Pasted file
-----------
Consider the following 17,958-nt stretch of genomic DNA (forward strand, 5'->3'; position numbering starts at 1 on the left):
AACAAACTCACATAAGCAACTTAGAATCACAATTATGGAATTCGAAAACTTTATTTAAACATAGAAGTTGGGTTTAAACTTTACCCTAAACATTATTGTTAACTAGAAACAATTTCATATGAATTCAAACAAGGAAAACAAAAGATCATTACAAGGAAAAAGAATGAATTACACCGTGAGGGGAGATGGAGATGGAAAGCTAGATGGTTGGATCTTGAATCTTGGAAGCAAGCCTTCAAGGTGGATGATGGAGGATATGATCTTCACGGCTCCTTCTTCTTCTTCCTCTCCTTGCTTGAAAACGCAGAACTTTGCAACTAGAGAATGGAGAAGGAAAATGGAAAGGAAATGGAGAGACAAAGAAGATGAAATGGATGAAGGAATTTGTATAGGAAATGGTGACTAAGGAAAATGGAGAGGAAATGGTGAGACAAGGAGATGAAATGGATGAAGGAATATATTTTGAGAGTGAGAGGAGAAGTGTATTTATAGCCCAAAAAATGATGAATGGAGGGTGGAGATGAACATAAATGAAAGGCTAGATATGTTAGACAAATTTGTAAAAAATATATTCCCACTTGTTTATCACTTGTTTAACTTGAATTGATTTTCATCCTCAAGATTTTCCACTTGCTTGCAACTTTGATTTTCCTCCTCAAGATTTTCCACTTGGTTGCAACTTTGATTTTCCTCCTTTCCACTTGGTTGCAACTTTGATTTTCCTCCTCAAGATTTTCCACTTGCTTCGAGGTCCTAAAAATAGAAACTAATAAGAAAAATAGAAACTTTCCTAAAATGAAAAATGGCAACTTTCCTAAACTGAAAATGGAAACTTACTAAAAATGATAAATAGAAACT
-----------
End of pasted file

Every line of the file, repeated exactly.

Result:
Consider the following 17,958-nt stretch of genomic DNA (forward strand, 5'->3'; position numbering starts at 1 on the left):
AACAAACTCACATAAGCAACTTAGAATCACAATTATGGAATTCGAAAACTTTATTTAAACATAGAAGTTGGGTTTAAACTTTACCCTAAACATTATTGTTAACTAGAAACAATTTCATATGAATTCAAACAAGGAAAACAAAAGATCATTACAAGGAAAAAGAATGAATTACACCGTGAGGGGAGATGGAGATGGAAAGCTAGATGGTTGGATCTTGAATCTTGGAAGCAAGCCTTCAAGGTGGATGATGGAGGATATGATCTTCACGGCTCCTTCTTCTTCTTCCTCTCCTTGCTTGAAAACGCAGAACTTTGCAACTAGAGAATGGAGAAGGAAAATGGAAAGGAAATGGAGAGACAAAGAAGATGAAATGGATGAAGGAATTTGTATAGGAAATGGTGACTAAGGAAAATGGAGAGGAAATGGTGAGACAAGGAGATGAAATGGATGAAGGAATATATTTTGAGAGTGAGAGGAGAAGTGTATTTATAGCCCAAAAAATGATGAATGGAGGGTGGAGATGAACATAAATGAAAGGCTAGATATGTTAGACAAATTTGTAAAAAATATATTCCCACTTGTTTATCACTTGTTTAACTTGAATTGATTTTCATCCTCAAGATTTTCCACTTGCTTGCAACTTTGATTTTCCTCCTCAAGATTTTCCACTTGGTTGCAACTTTGATTTTCCTCCTTTCCACTTGGTTGCAACTTTGATTTTCCTCCTCAAGATTTTCCACTTGCTTCGAGGTCCTAAAAATAGAAACTAATAAGAAAAATAGAAACTTTCCTAAAATGAAAAATGGCAACTTTCCTAAACTGAAAATGGAAACTTACTAAAAATGATAAATAGAAACT